During a typical February weekend, thousands of anglers are on the ice. This has resulted in a strong economic benefit during an ordinarily slow winter tourist season. Several major guiding operations provide services, including transportation on the ice, heated shacks, tackle, instruction and fish cleaning. Area hotels, restaurants and tackle shops are also very busy. A recent UW-Whitewater study shows ice-fishing activity on the bay creates on the order of $50 million per year in economic benefits, including several hundred jobs.
Whitefish are also harvested by commercial fishers in the bay of Green Bay in Zone 1. The sport and commercial fishers have coexisted very well for several years, with commercial harvests limited to 362,000 pounds per year. A new proposal calls for a huge increase in the commercial harvest in Zone 1 to 800,000 pounds per year. DNR studies show an excellent whitefish population that may be able support the increased commercial harvest in Zone 1.
Many sportfishers, however, are concerned that this increase is too large and should at least be implemented in stages until we can see the impact on sportfishing. This seems particularly prudent, given that the economic benefit of the sport harvest may be up to 30 times greater than the commercial harvest. The UW-Whitewater study concludes that even a modest decline in sportfishing trips because of reductions in the quality of the fishery would have significant economic consequences.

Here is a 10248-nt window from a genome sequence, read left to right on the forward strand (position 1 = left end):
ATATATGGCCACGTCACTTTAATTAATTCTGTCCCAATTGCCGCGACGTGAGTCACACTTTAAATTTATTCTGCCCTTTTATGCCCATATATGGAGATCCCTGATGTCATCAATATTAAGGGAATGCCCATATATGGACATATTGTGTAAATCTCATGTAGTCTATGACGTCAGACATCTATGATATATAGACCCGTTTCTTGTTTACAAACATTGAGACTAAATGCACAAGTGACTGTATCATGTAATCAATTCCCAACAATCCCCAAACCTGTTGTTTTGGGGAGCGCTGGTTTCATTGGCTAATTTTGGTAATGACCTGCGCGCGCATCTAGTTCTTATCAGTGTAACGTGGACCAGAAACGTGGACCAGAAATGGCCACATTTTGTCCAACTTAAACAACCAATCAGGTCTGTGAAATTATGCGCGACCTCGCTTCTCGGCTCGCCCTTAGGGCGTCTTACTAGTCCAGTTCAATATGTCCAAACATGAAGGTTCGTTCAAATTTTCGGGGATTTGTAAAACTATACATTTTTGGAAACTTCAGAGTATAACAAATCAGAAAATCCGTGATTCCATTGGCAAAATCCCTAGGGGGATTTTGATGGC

Please show your support for maintaining world-class sportfishing on Green Bay.
Sportfishing angler and sport ice-fishing enthusiast
Sturgeon Bay, Wisconsin
New Rule Would Sustain Commercial Fishing
I am the chair of the Lake Michigan Commercial Fishing Board and owner, with my son Will, of a fishing and wholesale business that supplies 30 other businesses and produces whitefish from Green Bay and Lake Michigan.
After seven years of effort, Department of Natural Resources (DNR) and U.S. Fish and Wildlife Service population assessments, and four years of massive study by UW-Green Bay, Sea Grant and the DNR, we are moving forward with a very conservative rule.
Our business and others supply this healthful, sustainable food to consumers. Although I appreciate the economic impact of sportfishing, this discussion has so far ignored that we supply fish to hundreds of businesses that feed hundreds of thousands.
We are gradually implementing these changes. The quota for this year and next was raised to 561,000 pounds, resulting in a harvest of under 500,000. The fish we catch will not reduce the sportfishers’ take. In the current rule, more than 1.1 million pounds of fish are reserved for recreational and guided fisheries. The DNR will be running its SCAC (population abundance) models again next year and has built into this rule a quicker method of adjustment.
The revenue stream from sport-license sales is a boon for the DNR, but there is no limit on participation, which basically makes the recreational fishery unregulated, even though the individual daily bag limit is 10. We are heavily regulated, subject to significant penalties for violations. The amounts we have invested make us concerned participants in the fisheries’ sustainability.
Ellison Bay, Wisconsin